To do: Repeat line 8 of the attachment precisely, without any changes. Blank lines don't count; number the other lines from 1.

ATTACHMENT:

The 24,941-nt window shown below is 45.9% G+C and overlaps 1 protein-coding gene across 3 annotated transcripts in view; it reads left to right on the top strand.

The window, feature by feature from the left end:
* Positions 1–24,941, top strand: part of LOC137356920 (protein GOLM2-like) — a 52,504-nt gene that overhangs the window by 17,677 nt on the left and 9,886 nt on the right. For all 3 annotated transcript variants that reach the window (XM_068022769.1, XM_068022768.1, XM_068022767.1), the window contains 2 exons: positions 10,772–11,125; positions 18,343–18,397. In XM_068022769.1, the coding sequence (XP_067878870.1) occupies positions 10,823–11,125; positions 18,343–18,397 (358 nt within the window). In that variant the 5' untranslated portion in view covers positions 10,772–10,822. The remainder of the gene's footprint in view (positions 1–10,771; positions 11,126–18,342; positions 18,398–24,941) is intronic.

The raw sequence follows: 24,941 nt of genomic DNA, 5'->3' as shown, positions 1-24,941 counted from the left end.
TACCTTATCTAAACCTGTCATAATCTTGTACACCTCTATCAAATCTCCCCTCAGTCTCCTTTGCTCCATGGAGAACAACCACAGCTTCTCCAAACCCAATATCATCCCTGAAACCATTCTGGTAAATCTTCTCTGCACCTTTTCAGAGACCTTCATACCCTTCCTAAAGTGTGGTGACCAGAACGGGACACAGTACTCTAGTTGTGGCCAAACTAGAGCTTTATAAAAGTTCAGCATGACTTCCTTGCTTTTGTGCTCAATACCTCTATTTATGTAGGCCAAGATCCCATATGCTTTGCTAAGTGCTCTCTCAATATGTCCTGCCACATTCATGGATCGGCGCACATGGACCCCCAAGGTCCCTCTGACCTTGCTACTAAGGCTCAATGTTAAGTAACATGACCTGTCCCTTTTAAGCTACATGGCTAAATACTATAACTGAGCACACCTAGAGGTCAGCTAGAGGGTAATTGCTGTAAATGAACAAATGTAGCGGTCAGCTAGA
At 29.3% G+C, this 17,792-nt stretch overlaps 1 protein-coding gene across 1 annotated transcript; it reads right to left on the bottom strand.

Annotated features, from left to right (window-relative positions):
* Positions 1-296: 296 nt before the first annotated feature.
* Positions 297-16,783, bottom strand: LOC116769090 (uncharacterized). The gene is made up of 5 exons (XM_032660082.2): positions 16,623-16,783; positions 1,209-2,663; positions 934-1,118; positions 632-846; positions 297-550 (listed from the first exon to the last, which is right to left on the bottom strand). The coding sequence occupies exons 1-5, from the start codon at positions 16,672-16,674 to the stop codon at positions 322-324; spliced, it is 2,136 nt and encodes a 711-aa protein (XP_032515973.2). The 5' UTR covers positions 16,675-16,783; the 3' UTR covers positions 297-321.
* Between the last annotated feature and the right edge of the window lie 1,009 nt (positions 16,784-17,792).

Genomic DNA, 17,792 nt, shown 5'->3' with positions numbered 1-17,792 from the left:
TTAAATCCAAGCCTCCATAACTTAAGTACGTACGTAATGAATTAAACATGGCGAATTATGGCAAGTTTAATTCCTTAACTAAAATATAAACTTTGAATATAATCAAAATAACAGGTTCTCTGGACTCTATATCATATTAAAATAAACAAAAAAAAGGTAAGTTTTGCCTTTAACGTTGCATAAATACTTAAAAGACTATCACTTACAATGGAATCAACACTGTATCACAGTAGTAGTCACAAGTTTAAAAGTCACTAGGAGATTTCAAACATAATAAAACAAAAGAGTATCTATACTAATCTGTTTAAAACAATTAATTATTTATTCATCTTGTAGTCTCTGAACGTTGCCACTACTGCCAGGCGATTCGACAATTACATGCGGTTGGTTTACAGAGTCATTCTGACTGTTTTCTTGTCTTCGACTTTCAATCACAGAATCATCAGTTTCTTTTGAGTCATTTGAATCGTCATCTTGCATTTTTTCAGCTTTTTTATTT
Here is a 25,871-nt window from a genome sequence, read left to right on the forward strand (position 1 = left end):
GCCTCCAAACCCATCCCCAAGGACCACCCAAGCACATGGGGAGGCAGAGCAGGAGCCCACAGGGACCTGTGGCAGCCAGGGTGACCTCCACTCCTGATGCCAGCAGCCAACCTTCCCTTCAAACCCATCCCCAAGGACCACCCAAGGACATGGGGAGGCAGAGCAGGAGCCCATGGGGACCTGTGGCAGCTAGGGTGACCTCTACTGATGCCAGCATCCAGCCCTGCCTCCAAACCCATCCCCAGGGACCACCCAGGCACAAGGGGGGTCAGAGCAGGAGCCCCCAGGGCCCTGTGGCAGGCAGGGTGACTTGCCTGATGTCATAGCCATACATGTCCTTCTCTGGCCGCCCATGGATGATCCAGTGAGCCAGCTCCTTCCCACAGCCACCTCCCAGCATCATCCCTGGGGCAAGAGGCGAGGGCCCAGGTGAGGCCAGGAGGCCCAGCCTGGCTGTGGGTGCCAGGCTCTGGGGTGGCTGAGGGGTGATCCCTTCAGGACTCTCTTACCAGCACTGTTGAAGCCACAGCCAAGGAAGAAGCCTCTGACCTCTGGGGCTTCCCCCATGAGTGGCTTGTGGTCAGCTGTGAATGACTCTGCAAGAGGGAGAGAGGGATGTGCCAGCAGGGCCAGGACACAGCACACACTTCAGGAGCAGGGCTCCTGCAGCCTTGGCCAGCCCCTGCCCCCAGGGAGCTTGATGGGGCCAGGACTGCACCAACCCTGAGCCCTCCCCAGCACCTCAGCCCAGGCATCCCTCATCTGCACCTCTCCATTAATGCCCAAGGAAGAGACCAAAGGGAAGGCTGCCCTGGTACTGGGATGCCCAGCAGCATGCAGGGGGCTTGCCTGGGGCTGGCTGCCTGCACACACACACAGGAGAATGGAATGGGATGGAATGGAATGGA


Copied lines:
* Positions 1-296: 296 nt before the first annotated feature.